Classcraft raises $10 million to use video games in education


Sherbrooke, Que.-based Classcraft, which uses video games to help kindergarten to grade 12 students be more engaged at school, has closed a $10 million Series A.

The round was led by Investissement Quebec. Classcraft’s existing investors, including Whitecap Venture Partners, Brightspark Ventures, and MaRS Catalyst Fund, also participated in the round.

Classcraft said it plans to use the funding to scale on its past success; in 2019, the company surpassed 6 million users by pursuing partnerships with schools and districts on more large-scale implementations of its product.

“At Classcraft, our aspirations go beyond student engagement.”
– Shawn Young, CEO and co-Founder of Classcraft

“At Classcraft, our aspirations go beyond student engagement,” said Shawn Young, CEO and co-founder of Classcraft. “We’re aiming to foster the type of intrinsic motivation that makes students care about succeeding in school. We’ve made an incredible impact working with educators to improve outcomes like social emotional learning, academic performance, and school climate. This investment allows us to scale these efforts while developing new ways of leveraging games, technology, and experiences to create cultures of engagement.”

“Investissement Québec is proud to play a role in consolidating Classcraft’s position in Québec and abroad, helping to ensure its continued growth and a bright future,” said Guy LeBlanc, Investissement Québec president and CEO. “With this initiative, we are supporting a major player in the field, one able to offer tangible solutions to address the biggest education challenges our society is facing. We’re excited to see what educators and students can achieve with what Classcraft has built. And when these breakthroughs are happening in your own backyard, being able to support them means so much more.”

Founded in 2013, Classcraft is used in more than 160 countries and is available in 11 languages. The company uses games like Boss Battles, which allow teachers to turn formative assessments into a game where the whole class works together on a collaborative monster battle. In real time through the Classcraft platform, teachers can learn more about how engaged students are and what works.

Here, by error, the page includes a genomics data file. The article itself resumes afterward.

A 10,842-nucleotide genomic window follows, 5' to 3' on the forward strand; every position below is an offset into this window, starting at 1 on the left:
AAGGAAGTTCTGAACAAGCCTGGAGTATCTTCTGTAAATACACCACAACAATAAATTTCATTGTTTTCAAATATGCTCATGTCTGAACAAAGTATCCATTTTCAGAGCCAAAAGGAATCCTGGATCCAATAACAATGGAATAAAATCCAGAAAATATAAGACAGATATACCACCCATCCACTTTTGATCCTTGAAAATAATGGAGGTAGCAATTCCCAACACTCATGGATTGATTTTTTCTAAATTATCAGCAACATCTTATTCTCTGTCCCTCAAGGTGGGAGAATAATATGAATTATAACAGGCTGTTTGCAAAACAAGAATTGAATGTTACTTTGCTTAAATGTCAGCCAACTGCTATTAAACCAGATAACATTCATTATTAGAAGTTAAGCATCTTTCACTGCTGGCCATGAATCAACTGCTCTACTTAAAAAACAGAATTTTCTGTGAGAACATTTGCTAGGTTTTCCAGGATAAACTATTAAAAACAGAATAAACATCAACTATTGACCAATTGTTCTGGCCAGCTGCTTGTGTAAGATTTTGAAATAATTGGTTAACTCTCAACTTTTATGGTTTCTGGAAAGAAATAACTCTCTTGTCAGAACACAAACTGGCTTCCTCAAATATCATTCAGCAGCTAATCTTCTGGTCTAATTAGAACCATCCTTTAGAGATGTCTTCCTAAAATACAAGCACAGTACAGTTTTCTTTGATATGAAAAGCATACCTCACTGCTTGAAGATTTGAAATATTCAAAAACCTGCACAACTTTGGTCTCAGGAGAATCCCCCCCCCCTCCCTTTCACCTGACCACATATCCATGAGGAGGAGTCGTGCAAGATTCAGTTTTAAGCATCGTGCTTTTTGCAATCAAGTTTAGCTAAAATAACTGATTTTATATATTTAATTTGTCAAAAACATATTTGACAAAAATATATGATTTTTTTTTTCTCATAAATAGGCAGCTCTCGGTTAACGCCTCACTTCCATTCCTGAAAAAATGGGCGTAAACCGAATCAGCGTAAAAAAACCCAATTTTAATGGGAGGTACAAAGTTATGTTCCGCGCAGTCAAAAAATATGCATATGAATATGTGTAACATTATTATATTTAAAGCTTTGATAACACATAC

The company also recently released Story Mode, which uses plug-and-play adventures in episodes to promote social learning. Jean Guesdon, creative director of Ubisoft, advised Classcraft on the development of Story Mode.

In September 2017, Classcraft raised $2.8 million. In April 2019, the company announced a partnership with Thierry Karsenti, University of Montreal professor and Canada Research Chair on information and communication technologies, to study the impact of AI-driven learning experiences on students’ learning. The initiative aims to outline best practices for the responsible application of AI in learning settings, including equity and student privacy.

Classcraft also recently announced its first-ever chief revenue officer, Michele Shively, who most recently served as vice president of sales at Nearpod.

“AI has the potential to positively impact students’ academic motivation and even increase their success in school but only if it’s used to facilitate what matters most in any classroom, strong, human connections between students and teachers,” said Karsenti. “The research we’re conducting with Classcraft has the potential to highlight how we can promote engagement, connectedness, and belonging among today’s students.”

Jessica Galang

Jessica Galang

Freelance tech writer. Former BetaKit News Editor.

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